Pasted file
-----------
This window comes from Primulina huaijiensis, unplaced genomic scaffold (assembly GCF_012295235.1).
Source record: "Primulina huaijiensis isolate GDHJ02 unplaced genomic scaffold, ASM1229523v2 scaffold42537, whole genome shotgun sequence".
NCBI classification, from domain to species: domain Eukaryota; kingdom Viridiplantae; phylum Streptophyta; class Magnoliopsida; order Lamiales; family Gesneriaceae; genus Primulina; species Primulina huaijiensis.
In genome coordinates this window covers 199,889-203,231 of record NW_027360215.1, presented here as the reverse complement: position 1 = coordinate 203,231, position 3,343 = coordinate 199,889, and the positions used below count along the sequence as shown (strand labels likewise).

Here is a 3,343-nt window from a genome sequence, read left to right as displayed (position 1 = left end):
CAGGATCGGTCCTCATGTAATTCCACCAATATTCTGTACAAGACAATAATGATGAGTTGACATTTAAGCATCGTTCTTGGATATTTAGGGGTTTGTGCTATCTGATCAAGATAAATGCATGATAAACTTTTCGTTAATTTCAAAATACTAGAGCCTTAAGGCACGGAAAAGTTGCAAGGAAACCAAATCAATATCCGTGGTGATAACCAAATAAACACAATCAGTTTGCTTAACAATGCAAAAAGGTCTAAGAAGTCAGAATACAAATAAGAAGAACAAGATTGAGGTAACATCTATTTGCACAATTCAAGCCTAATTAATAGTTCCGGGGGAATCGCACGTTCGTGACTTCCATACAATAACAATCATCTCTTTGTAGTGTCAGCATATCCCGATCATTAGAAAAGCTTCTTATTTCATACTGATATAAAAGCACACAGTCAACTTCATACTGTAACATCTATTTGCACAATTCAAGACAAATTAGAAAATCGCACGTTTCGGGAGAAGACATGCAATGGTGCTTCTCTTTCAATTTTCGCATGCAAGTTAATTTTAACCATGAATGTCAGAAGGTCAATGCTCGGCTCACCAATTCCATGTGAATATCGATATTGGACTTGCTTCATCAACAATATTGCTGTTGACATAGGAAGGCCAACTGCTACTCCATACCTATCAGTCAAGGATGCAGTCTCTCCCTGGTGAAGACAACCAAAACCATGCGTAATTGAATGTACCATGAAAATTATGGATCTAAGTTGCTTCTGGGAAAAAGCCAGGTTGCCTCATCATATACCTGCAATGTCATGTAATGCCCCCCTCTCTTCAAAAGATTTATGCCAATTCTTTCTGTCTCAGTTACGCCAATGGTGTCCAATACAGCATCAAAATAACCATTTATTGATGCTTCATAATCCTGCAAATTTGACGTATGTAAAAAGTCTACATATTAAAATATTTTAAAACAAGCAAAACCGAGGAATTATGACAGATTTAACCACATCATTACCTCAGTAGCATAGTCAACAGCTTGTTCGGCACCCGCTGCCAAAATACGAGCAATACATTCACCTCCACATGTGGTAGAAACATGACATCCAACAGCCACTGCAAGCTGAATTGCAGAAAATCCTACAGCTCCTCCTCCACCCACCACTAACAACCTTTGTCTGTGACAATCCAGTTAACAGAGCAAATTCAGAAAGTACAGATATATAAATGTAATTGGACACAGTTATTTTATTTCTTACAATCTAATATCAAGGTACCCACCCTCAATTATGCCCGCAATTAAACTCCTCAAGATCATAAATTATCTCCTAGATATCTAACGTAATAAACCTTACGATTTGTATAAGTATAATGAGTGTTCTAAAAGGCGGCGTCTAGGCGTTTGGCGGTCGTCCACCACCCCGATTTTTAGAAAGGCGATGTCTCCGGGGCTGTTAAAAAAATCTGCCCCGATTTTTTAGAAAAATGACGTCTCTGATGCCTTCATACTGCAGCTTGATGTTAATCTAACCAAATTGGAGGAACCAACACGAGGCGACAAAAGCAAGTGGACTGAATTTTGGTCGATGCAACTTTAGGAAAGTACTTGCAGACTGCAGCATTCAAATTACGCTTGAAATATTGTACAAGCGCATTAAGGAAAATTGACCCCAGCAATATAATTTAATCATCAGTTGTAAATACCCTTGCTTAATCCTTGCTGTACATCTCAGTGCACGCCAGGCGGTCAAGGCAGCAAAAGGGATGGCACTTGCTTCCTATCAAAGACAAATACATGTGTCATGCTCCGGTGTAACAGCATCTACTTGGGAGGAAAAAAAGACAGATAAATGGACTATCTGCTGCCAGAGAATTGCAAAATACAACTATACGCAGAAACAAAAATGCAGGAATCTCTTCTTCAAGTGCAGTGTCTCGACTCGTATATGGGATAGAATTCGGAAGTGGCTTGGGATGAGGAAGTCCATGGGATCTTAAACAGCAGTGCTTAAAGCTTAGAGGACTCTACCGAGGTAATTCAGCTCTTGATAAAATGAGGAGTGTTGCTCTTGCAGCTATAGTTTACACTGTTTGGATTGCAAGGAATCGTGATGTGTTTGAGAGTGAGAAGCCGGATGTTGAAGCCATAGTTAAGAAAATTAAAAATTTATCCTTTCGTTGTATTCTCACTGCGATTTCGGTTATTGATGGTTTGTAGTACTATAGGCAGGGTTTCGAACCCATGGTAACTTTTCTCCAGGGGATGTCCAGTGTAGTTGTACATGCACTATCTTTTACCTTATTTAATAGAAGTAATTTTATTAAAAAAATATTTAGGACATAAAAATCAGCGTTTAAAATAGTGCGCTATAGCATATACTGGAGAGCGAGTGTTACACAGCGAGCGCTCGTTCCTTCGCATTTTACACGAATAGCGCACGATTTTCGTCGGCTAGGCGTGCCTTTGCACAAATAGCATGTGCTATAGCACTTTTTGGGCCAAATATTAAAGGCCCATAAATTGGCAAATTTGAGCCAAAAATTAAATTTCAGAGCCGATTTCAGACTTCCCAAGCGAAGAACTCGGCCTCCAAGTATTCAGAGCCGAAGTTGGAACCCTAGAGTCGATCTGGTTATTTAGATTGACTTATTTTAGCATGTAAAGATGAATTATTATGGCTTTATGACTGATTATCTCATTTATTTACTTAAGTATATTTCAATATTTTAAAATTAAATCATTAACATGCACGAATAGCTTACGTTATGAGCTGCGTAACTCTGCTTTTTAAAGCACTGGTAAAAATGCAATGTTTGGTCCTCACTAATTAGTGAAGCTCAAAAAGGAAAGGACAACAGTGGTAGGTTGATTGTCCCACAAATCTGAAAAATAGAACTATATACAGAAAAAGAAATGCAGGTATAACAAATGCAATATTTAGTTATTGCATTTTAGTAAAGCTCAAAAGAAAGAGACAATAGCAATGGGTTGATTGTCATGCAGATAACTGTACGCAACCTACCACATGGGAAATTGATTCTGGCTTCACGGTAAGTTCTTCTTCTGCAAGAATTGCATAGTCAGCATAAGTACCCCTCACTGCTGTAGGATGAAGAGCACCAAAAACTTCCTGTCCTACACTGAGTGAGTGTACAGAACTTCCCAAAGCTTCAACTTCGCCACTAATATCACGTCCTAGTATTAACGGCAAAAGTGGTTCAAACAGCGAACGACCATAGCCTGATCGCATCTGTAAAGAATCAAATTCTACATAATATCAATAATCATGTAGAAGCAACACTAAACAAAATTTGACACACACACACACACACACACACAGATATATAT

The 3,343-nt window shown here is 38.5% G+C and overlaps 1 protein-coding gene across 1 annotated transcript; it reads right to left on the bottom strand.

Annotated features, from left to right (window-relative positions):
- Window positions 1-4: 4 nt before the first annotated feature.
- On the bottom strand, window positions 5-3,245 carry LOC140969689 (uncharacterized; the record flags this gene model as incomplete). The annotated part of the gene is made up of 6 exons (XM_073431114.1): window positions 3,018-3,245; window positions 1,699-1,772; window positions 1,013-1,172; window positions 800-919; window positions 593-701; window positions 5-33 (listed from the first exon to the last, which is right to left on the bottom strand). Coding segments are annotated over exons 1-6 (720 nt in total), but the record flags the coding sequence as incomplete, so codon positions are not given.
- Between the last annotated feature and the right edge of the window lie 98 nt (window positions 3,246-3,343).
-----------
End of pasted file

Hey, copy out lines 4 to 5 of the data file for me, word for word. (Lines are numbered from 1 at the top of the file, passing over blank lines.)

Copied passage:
In genome coordinates this window covers 199,889-203,231 of record NW_027360215.1, presented here as the reverse complement: position 1 = coordinate 203,231, position 3,343 = coordinate 199,889, and the positions used below count along the sequence as shown (strand labels likewise).

Here is a 3,343-nt window from a genome sequence, read left to right as displayed (position 1 = left end):